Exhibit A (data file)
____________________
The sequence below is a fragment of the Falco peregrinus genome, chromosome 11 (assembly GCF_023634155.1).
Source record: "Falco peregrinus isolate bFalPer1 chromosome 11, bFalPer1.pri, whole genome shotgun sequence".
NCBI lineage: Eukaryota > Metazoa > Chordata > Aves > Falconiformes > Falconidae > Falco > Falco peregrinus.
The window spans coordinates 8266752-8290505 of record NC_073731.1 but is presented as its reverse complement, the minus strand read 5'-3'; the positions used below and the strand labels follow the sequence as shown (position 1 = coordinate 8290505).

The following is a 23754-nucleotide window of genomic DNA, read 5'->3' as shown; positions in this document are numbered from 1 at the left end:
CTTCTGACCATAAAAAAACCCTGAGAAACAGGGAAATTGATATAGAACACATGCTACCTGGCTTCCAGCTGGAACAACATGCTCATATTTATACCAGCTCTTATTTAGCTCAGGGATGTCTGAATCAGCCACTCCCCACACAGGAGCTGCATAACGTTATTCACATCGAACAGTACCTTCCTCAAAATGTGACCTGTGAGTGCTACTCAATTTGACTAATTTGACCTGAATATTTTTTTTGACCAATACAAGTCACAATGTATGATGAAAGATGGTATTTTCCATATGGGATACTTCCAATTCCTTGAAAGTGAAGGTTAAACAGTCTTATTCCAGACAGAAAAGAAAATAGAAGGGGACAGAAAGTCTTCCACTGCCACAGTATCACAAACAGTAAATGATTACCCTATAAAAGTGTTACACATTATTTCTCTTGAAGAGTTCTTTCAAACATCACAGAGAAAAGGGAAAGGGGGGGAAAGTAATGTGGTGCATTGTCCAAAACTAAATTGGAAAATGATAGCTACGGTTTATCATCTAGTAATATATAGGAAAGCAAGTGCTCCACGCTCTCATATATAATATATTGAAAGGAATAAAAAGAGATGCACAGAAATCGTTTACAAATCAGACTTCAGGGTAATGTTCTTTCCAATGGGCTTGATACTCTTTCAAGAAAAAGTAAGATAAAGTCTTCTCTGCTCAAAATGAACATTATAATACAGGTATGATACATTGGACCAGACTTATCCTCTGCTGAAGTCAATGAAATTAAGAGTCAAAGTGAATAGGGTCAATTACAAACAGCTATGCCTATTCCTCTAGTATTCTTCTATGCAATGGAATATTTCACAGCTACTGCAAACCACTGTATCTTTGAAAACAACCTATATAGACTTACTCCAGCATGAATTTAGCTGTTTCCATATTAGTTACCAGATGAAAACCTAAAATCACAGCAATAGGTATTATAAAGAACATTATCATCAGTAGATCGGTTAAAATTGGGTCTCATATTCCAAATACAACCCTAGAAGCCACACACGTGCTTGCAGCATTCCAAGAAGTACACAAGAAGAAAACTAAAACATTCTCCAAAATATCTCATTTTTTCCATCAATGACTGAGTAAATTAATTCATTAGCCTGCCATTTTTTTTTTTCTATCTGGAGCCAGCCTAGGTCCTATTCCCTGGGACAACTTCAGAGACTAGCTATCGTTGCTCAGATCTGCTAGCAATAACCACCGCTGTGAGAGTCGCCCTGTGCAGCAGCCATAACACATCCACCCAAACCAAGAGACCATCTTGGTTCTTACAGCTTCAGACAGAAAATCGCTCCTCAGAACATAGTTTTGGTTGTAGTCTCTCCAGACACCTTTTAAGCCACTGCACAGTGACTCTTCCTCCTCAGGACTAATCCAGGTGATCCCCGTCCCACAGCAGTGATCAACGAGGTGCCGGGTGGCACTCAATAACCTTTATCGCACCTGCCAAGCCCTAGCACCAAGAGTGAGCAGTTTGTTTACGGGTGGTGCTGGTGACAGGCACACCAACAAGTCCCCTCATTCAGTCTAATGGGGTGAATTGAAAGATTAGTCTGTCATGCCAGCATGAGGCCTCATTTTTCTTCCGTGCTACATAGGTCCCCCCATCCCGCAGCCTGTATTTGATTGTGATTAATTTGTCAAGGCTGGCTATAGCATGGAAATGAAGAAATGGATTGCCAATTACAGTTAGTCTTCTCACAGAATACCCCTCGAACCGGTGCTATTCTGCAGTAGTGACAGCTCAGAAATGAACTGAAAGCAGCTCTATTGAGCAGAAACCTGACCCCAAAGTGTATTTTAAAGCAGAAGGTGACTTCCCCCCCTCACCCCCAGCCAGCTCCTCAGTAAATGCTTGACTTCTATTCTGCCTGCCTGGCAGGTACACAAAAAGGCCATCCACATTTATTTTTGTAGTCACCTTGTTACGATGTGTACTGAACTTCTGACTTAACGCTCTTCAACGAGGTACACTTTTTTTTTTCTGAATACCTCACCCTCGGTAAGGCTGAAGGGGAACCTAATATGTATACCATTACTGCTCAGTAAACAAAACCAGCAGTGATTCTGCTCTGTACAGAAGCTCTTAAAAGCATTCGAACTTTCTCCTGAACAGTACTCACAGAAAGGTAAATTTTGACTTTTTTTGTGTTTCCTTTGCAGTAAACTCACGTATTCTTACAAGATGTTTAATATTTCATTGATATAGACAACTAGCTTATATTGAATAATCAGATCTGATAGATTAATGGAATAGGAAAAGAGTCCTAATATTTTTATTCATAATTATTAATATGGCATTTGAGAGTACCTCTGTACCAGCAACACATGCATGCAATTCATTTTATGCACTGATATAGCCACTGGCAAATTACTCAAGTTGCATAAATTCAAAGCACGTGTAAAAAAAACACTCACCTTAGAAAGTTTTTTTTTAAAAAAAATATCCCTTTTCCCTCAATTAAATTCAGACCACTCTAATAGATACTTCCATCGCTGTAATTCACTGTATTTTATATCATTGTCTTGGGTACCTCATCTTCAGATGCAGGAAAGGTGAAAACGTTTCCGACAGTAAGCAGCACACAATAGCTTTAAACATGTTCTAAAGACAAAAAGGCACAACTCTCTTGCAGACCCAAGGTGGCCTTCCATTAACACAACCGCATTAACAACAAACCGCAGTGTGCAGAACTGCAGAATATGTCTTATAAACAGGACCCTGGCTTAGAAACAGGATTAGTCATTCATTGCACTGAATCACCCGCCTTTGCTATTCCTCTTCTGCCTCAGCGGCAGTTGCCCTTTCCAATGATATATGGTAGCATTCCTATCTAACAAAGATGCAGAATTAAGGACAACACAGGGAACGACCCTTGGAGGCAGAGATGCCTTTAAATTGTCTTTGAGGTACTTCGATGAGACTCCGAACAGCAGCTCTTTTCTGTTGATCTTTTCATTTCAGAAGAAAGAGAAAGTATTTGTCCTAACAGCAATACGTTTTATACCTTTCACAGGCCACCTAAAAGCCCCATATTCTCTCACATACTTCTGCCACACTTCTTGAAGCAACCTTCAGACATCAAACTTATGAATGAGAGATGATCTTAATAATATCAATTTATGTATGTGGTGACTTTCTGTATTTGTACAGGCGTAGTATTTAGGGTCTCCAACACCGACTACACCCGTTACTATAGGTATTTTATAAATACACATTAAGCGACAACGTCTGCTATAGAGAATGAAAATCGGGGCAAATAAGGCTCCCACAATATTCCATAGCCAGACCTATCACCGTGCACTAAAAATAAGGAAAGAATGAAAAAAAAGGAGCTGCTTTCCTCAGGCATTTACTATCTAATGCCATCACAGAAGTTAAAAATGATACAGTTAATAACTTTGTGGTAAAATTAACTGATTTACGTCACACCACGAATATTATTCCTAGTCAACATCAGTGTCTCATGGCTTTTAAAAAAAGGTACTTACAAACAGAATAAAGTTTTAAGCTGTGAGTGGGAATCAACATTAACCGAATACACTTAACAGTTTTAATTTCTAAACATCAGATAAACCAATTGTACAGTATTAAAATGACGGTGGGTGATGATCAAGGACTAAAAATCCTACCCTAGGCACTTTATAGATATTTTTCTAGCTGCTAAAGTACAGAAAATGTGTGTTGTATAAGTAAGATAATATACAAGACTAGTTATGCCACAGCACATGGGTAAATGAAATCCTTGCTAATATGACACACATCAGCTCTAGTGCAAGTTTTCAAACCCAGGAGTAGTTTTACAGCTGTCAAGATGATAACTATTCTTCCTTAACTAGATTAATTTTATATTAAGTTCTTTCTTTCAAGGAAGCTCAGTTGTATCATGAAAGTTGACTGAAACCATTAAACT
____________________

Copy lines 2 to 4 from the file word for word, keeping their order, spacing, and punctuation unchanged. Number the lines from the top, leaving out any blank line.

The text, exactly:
Source record: "Falco peregrinus isolate bFalPer1 chromosome 11, bFalPer1.pri, whole genome shotgun sequence".
NCBI lineage: Eukaryota > Metazoa > Chordata > Aves > Falconiformes > Falconidae > Falco > Falco peregrinus.
The window spans coordinates 8266752-8290505 of record NC_073731.1 but is presented as its reverse complement, the minus strand read 5'-3'; the positions used below and the strand labels follow the sequence as shown (position 1 = coordinate 8290505).